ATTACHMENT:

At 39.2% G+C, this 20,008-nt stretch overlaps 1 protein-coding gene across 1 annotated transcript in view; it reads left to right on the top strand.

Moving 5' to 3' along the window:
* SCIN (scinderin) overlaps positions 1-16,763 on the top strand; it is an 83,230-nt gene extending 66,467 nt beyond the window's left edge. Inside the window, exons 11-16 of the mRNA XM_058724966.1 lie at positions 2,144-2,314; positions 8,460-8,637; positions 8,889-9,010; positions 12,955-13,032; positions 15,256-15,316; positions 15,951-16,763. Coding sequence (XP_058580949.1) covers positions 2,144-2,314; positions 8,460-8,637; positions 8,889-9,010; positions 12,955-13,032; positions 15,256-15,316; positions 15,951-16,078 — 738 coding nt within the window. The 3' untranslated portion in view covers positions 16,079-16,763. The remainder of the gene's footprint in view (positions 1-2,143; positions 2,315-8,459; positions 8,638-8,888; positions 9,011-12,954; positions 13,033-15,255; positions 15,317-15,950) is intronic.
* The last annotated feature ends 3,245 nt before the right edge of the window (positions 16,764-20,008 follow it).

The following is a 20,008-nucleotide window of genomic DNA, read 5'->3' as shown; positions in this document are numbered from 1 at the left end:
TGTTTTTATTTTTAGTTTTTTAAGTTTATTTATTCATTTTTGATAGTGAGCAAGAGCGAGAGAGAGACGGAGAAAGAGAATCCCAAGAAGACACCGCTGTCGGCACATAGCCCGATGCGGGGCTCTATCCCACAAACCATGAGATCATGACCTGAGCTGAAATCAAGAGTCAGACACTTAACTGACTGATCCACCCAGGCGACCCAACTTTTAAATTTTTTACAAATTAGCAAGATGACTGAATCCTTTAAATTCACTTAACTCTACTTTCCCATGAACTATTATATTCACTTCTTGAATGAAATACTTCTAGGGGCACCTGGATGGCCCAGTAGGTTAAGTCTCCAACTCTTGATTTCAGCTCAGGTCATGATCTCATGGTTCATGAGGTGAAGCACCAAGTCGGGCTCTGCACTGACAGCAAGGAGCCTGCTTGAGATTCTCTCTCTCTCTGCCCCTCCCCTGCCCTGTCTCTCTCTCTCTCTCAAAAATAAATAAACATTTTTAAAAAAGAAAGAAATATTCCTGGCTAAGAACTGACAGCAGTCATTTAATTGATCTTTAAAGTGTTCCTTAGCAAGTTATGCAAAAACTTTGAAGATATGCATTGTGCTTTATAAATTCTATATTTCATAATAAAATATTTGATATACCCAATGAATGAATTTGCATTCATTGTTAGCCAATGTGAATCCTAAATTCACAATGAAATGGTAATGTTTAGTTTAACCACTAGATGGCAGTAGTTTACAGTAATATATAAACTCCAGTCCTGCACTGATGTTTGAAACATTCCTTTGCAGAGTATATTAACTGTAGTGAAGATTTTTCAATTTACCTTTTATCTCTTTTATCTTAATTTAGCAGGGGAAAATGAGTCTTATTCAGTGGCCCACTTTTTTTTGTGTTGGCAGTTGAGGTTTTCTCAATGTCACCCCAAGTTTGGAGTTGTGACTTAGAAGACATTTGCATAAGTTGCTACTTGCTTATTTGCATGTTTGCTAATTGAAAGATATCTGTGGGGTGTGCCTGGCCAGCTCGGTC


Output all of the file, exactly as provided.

At 39.2% G+C, this 20,008-nt stretch overlaps 1 protein-coding gene across 1 annotated transcript in view; it reads left to right on the top strand.

Moving 5' to 3' along the window:
* SCIN (scinderin) overlaps positions 1-16,763 on the top strand; it is an 83,230-nt gene extending 66,467 nt beyond the window's left edge. Inside the window, exons 11-16 of the mRNA XM_058724966.1 lie at positions 2,144-2,314; positions 8,460-8,637; positions 8,889-9,010; positions 12,955-13,032; positions 15,256-15,316; positions 15,951-16,763. Coding sequence (XP_058580949.1) covers positions 2,144-2,314; positions 8,460-8,637; positions 8,889-9,010; positions 12,955-13,032; positions 15,256-15,316; positions 15,951-16,078 — 738 coding nt within the window. The 3' untranslated portion in view covers positions 16,079-16,763. The remainder of the gene's footprint in view (positions 1-2,143; positions 2,315-8,459; positions 8,638-8,888; positions 9,011-12,954; positions 13,033-15,255; positions 15,317-15,950) is intronic.
* The last annotated feature ends 3,245 nt before the right edge of the window (positions 16,764-20,008 follow it).

The following is a 20,008-nucleotide window of genomic DNA, read 5'->3' as shown; positions in this document are numbered from 1 at the left end:
TGTTTTTATTTTTAGTTTTTTAAGTTTATTTATTCATTTTTGATAGTGAGCAAGAGCGAGAGAGAGACGGAGAAAGAGAATCCCAAGAAGACACCGCTGTCGGCACATAGCCCGATGCGGGGCTCTATCCCACAAACCATGAGATCATGACCTGAGCTGAAATCAAGAGTCAGACACTTAACTGACTGATCCACCCAGGCGACCCAACTTTTAAATTTTTTACAAATTAGCAAGATGACTGAATCCTTTAAATTCACTTAACTCTACTTTCCCATGAACTATTATATTCACTTCTTGAATGAAATACTTCTAGGGGCACCTGGATGGCCCAGTAGGTTAAGTCTCCAACTCTTGATTTCAGCTCAGGTCATGATCTCATGGTTCATGAGGTGAAGCACCAAGTCGGGCTCTGCACTGACAGCAAGGAGCCTGCTTGAGATTCTCTCTCTCTCTGCCCCTCCCCTGCCCTGTCTCTCTCTCTCTCTCAAAAATAAATAAACATTTTTAAAAAAGAAAGAAATATTCCTGGCTAAGAACTGACAGCAGTCATTTAATTGATCTTTAAAGTGTTCCTTAGCAAGTTATGCAAAAACTTTGAAGATATGCATTGTGCTTTATAAATTCTATATTTCATAATAAAATATTTGATATACCCAATGAATGAATTTGCATTCATTGTTAGCCAATGTGAATCCTAAATTCACAATGAAATGGTAATGTTTAGTTTAACCACTAGATGGCAGTAGTTTACAGTAATATATAAACTCCAGTCCTGCACTGATGTTTGAAACATTCCTTTGCAGAGTATATTAACTGTAGTGAAGATTTTTCAATTTACCTTTTATCTCTTTTATCTTAATTTAGCAGGGGAAAATGAGTCTTATTCAGTGGCCCACTTTTTTTTGTGTTGGCAGTTGAGGTTTTCTCAATGTCACCCCAAGTTTGGAGTTGTGACTTAGAAGACATTTGCATAAGTTGCTACTTGCTTATTTGCATGTTTGCTAATTGAAAGATATCTGTGGGGTGTGCCTGGCCAGCTCGGTC